It’s a compliment people still remember me for ‘Tere Naam: Bhumika Chawla
New Delhi: Some films are unforgettable and “Tere Naam” is one such movie, believes actor Bhumika Chawla, who played the demure Nirjara in the 2003 Salman Khan-led blockbuster.
The actor said it’s a “beautiful compliment” that audiences still remember her for the Satish Kaushik-directed Hindi romance tragedy.
“Some films make a mark, and they leave a mark so strong people cannot forget it. So, I take it as a beautiful compliment that people still remember me as Nirjara,” Chawla told PTI in a virtual interview.
While the actor is grateful for the love she has received for “Tere Naam”, she believes the onus is on the film industry to give her more memorable parts.
“If I have to break through that mould, it is up to the industry…They have to offer me something which is a notch higher in terms of scripts or a character that people will accept and which will become huge. That’s how you go a step up. Till then, the fact that they remember me after so many years with this (character), is a blessing. I am grateful,” she added.
The 44-year-old actor reunited with her Salman for the recently released “Kisi Ka Bhai Kisi Ki Jaan”. In the Farhad Samji directorial, she is paired opposite Venkatesh, with whom she worked in “Vasu”, the 2002 Telugu film.
She described “Kisi Ka Bhai…” as a film where “two families belonging to different cultures” come together and connect over violence and non-violence.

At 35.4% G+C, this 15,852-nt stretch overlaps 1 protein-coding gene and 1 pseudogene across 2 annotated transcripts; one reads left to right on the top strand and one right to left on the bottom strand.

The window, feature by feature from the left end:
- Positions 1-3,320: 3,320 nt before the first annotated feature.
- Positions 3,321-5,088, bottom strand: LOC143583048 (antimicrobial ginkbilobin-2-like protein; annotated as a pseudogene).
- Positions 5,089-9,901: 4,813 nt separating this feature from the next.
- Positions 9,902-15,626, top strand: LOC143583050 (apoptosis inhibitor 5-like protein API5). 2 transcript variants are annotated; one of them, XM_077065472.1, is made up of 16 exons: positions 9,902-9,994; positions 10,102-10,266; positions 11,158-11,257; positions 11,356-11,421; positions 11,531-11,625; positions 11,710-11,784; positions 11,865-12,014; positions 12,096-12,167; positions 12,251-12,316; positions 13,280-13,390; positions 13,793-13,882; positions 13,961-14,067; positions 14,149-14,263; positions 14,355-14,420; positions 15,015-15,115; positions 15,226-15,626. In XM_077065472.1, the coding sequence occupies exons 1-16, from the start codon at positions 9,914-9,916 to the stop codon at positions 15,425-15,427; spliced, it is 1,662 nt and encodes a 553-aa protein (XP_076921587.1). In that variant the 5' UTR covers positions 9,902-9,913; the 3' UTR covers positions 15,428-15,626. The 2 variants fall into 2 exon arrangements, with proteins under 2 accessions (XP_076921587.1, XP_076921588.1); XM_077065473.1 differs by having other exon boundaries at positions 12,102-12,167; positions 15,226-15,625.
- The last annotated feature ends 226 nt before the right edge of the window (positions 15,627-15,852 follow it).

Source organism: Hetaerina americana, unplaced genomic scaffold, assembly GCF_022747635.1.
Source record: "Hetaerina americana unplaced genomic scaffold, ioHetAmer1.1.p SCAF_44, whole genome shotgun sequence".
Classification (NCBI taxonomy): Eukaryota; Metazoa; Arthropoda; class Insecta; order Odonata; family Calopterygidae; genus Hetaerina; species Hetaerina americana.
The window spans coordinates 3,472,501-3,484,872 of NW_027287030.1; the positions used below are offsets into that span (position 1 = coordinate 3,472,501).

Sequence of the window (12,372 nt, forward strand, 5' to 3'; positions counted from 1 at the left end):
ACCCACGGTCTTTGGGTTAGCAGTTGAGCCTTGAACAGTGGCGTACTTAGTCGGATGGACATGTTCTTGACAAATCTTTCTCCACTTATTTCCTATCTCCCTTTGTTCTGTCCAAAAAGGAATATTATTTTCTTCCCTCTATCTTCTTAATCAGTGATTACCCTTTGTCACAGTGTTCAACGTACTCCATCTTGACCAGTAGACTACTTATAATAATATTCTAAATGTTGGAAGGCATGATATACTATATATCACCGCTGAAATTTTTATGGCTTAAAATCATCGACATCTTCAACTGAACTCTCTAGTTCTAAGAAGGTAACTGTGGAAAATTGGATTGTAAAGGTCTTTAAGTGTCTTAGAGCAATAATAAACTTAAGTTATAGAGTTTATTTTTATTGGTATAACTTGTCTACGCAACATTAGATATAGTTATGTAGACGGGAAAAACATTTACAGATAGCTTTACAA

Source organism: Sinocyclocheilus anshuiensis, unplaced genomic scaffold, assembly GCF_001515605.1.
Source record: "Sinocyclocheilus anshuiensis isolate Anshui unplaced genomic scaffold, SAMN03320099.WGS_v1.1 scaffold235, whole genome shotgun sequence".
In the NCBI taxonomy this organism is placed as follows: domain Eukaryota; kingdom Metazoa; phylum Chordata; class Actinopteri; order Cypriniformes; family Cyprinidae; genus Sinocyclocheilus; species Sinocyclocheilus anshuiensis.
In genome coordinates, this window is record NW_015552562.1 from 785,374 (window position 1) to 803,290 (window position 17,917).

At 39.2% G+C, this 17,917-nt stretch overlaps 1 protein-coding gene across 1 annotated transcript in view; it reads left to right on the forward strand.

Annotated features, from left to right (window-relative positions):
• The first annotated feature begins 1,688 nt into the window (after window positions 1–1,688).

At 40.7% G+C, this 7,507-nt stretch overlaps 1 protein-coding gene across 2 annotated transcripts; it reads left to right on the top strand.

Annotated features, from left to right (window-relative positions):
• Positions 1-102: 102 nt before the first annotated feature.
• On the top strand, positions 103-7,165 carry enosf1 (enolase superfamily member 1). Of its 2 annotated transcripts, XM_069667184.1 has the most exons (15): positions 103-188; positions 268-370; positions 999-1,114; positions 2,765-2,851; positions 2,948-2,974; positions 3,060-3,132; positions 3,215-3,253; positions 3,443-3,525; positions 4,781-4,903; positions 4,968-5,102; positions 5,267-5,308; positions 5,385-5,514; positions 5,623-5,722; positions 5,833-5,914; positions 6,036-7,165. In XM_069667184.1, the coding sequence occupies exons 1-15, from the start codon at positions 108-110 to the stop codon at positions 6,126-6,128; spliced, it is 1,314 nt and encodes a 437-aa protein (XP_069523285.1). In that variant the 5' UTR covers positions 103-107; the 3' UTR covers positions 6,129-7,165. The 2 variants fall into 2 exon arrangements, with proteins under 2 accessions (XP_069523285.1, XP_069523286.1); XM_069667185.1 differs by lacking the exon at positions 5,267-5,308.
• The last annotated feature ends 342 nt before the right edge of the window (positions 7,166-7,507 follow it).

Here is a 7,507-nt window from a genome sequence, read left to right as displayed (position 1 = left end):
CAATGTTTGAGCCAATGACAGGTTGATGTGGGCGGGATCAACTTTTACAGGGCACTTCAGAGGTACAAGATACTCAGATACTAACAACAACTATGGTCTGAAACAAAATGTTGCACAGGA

Chawla plays Anandini, the sister-in-law of Pooja Hegde’s character Bhagya in “Kisi Ka Bhai…”.
“This time I am paired with Venky sir and it’s nice, but we were all on the set together. So, I enjoyed the whole process… This time I’m not opposite Salman sir but I’m still there and have the kinds of scenes that impact the story,” she added.
The Delhi-born actor started her film career in 2000 with the Telugu movie “Yuvakudu” and made her Hindi film debut with “Tere Naam”.
As someone who has worked across industries, including Tamil and Malayalam, Chawla said talent and films always traversed boundaries. What has propelled this movement today is social media and the impact of superhit titles such as “Pushpa: The Rise” and “RRR”.
“There was always a huge market. It’s just that social media and awareness of these films like ‘Pushpa’ and ‘RRR,’ which are really huge in terms of their production value, the actors or this whole grand set, has made it ‘bigger’. We always had female leads coming from the south and working here. Even Venkatesh sir and Nagarjuna sir have done a few films (in Hindi),” she said.
“Suddenly, now it’s a lot more because in the last two or three years films like ‘Pushpa’, ‘RRR’, ‘Baahubali’, have done really well and it’s been back to back. When there’s no gap, your memory takes it more. So, we’re kind of catering, it’s become like that both ways,” she added.